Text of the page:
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2023 BMW M3 Competition Touring Review Singapore

The 2023 BMW M3 Competition Touring is the first production M3 to come in this body style, and features a 3.0 litre twin turbocharged inline 6 engine with 503 bhp and 650 Nm of torque. With 500 litres of cargo space with the seats up and 1,510 litres of boot space with the rear seats folded down, making the M3 Touring more practical than the standard M3 Sedan. Featuring xdrive all wheel drive, the M3 Touring will do 0-100km/h in just 3.6 seconds.

The First of It's Name

It's actually surprising that the new BMW M3 Competition Touring is the first ever M3 Touring ever produced. It is a body style that has graced the M5 in previous generations, but has never made its way onto the M3. In fact, it's so surprising that you'd be forgiven for second guessing yourself and thinking, "Wait - haven't they made one before"? - that is until your friends reassure you that you're not wrong. The G81 M3 is indeed the very first M3 Touring ever made.

To say that the M3 Touring was a welcome addition to the BMW stable is a bit of an understatement. While motoring fans from all over the world are coming to terms with how their beloved gas guzzlers would soon have to make way for hybrids and electrics, BMW inject new life into the M3 project, almost as a way of saying, "This isn't over yet".

Not that the creation of the M3 Touring changes the hybrid and electric vehicle narrative one bit, but it somehow just feels like a really great excuse for petrolheads to get together and celebrate the fact that the M car has not been forgotten or neglected. Much like how different generations of M3s came to be known for their unique developments of their time, the G81 M3 Touring is already a legend for being the first ever M3 Touring to grace our streets.

8 Speed ZF Debuts on the M3

While most conversations about the legendary 8 speed ZF transmission are generally positively associated, BMW's decision to move the G80 / G81 M3 to the 8 speed ZF is one that has a lot to do with efficiency. It is understandable that BMW would undertake such a decision, but it is nonetheless sad to see this change as a compromise. After all, the last 3 BMW M3s have all run the rather accomplished 7 speed DCT transmission - proof that the transmission works well when it comes to performance.

That said, such efforts toward greater efficiency are not new, as seen when the F30 generation M3 made the move to the 3.0 litre turbocharged S58 engine, putting an end to the glorious run of the 4.0 litre naturally aspirated engine on the E90 generation M3. All in all though, the 8 speed still does a relatively good job, and perhaps suits the M3 Touring a little better than a DCT would, as it does make the car feel more settled when it isn't trying to rip your face off. As a car that has the ability to juggle between family hauling duties and track days, the 8 speed ZF is probably the better middle ground for day to day usage.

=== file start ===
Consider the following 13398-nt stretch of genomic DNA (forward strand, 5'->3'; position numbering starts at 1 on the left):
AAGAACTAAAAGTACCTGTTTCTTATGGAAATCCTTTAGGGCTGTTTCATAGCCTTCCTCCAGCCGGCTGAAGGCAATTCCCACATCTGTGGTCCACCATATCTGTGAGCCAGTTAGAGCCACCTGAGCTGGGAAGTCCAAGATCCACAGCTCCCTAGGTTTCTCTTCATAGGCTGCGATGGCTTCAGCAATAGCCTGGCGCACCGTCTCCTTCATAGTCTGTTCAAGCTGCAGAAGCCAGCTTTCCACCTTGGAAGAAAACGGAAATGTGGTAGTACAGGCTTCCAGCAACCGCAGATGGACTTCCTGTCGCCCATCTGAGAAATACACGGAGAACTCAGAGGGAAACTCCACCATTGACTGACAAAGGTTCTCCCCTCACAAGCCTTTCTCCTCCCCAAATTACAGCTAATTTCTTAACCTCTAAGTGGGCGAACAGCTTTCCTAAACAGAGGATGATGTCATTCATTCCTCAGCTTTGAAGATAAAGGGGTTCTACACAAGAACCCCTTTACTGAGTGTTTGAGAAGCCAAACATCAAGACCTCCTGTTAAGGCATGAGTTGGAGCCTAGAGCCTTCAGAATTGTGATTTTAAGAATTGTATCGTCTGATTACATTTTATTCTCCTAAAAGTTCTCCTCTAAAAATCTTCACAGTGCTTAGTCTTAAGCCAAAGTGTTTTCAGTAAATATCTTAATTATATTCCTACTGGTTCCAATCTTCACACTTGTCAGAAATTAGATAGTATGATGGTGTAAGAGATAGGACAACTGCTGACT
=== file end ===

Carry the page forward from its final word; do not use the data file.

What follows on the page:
One Car to Rule Them All

Unlike the G80 M3 and the G82 M4, the G81 M3 Touring is likely to attract a more specific type of consumer, one that has intentions to utilise the car for everything under the sun. I guess it just so happens to help that the G81 is fundamentally well equipped to be that kind of car, possessing an extremely rare blend of top shelf performance and practicality. With the 3.0 litre turbocharged inline 6 producing 503 bhp and 650Nm of torque, the M3 Touring will do 0-100km/h in 3.6 seconds, which is pretty damn near supercar territory.

The question is, would you buy an M3 Touring in place of a supercar? On one hand, the M3 Touring's combined practicality and performance make you question the need to have a separate family car and supercar. On the flip side, can a high performance sports wagon really ever substitute the attention, the status, and the panache associated with supercar ownership? It is a tough question to answer - a true first world problem.

Who Will it Appeal to?

The M3 Touring is unquestionably a special car that lives up to all the hype of being an M car, and its rare blend of performance and practicality will definitely appeal to those who potentially only want to have that one car. If like me, you enjoy the "sleeper" appearance of a sports wagon, at least alongside a low slung supercar, then you'll definitely want to give this car a second look, at least until the BMW M5 Touring comes to Singapore, if it ever does come.


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